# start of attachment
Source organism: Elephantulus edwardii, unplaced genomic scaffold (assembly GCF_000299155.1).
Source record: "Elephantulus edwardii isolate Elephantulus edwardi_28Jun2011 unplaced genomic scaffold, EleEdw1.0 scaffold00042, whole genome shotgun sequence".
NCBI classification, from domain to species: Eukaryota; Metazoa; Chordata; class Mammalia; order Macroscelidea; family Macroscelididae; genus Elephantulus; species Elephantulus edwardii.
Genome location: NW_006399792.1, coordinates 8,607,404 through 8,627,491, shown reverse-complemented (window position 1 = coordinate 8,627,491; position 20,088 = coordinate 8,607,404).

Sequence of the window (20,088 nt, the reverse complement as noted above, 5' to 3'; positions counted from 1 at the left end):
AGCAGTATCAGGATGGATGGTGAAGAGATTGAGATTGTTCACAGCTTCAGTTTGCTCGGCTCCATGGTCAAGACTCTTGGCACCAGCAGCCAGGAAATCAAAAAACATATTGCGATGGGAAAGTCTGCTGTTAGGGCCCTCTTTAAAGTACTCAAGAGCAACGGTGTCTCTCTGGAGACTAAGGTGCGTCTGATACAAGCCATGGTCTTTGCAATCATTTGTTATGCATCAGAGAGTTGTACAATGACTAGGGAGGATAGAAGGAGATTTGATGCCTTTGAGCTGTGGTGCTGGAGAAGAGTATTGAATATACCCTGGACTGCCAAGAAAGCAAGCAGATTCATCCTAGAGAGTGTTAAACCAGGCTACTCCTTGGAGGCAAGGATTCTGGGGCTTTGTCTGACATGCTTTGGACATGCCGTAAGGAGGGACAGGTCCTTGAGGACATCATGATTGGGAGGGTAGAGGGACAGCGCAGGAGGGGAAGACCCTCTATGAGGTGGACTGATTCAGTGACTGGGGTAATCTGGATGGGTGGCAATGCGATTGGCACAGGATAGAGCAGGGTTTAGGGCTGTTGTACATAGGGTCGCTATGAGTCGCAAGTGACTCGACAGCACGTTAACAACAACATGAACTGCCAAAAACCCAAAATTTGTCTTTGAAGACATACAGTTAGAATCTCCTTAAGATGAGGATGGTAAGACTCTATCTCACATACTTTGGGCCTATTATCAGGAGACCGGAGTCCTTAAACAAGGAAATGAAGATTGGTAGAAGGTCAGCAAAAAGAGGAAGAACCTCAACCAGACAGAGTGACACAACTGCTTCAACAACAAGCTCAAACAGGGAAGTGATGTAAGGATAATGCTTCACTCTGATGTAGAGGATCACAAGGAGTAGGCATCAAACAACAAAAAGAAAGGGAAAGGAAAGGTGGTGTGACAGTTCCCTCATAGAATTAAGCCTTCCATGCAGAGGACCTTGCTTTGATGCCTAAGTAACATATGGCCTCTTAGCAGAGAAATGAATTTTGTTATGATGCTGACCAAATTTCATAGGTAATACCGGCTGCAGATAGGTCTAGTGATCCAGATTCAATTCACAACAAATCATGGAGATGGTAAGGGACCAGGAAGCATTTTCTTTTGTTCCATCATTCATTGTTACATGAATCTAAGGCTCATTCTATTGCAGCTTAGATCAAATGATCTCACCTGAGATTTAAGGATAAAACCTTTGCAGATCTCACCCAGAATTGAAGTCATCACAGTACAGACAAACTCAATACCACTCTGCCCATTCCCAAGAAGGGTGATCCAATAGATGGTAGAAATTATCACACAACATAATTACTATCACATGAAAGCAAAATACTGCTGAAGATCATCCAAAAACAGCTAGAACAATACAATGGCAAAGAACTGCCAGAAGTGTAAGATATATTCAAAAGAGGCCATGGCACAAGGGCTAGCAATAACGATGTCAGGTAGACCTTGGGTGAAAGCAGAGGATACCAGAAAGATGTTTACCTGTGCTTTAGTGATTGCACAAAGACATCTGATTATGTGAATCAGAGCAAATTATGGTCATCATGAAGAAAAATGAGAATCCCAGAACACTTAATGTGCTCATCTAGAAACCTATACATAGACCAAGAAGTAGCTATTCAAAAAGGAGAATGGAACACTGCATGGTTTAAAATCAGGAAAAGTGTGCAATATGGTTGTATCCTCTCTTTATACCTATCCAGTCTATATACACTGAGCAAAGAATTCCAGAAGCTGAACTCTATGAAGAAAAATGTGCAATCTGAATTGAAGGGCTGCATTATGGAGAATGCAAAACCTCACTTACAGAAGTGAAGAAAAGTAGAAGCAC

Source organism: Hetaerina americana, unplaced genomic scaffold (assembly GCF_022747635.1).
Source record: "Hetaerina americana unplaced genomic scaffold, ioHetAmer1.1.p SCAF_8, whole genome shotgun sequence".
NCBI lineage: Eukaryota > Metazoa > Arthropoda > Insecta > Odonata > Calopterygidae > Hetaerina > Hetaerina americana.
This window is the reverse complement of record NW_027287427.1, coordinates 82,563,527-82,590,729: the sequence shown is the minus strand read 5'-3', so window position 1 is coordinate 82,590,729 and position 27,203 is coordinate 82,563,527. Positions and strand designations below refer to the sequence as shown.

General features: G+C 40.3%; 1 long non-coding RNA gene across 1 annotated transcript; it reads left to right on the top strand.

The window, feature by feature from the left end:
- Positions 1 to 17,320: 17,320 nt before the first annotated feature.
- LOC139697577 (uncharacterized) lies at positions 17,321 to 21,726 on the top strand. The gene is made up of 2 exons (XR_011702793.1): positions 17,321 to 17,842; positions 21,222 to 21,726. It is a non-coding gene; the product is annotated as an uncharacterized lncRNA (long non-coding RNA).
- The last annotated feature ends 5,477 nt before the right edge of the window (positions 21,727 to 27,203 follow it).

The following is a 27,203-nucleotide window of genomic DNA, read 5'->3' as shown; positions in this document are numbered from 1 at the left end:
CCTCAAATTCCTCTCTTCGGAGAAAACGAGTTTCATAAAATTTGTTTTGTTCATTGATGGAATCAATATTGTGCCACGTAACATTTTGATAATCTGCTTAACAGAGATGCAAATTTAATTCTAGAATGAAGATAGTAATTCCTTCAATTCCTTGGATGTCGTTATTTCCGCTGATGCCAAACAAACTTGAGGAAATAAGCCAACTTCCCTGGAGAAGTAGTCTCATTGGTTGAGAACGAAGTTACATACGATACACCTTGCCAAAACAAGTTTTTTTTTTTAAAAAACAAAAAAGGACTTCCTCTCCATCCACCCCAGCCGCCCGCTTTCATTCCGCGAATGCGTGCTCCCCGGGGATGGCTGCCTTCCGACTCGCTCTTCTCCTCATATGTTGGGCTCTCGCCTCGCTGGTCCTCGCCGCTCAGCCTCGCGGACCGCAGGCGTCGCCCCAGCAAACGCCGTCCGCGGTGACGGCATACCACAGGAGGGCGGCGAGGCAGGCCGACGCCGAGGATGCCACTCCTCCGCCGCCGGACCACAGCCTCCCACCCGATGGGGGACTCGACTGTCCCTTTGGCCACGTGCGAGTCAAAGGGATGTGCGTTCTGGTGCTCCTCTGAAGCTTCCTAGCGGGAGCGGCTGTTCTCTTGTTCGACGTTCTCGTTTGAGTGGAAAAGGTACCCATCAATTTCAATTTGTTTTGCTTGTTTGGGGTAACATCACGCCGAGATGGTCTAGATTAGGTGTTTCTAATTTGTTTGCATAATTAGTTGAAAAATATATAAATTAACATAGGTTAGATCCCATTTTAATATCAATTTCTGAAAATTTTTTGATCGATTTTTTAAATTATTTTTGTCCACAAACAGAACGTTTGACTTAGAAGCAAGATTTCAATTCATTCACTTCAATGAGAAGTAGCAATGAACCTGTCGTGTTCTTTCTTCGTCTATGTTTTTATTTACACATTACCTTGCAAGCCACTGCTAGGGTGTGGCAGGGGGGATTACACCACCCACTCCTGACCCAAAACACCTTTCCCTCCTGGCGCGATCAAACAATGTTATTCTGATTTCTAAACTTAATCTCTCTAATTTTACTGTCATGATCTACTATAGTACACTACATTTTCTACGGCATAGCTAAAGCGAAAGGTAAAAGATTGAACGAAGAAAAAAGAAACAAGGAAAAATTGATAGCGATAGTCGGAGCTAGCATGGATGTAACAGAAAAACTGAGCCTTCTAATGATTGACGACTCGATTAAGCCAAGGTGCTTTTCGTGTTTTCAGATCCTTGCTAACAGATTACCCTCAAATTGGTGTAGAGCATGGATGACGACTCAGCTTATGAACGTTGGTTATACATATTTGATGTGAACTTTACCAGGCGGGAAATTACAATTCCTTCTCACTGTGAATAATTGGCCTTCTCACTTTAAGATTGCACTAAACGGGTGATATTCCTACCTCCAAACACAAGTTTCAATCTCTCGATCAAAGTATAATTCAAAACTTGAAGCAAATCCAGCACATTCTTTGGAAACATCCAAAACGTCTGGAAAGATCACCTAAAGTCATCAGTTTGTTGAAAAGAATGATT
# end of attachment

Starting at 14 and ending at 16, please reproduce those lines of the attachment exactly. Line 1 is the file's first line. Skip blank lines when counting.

- LOC139697577 (uncharacterized) lies at positions 17,321 to 21,726 on the top strand. The gene is made up of 2 exons (XR_011702793.1): positions 17,321 to 17,842; positions 21,222 to 21,726. It is a non-coding gene; the product is annotated as an uncharacterized lncRNA (long non-coding RNA).
- The last annotated feature ends 5,477 nt before the right edge of the window (positions 21,727 to 27,203 follow it).

The following is a 27,203-nucleotide window of genomic DNA, read 5'->3' as shown; positions in this document are numbered from 1 at the left end: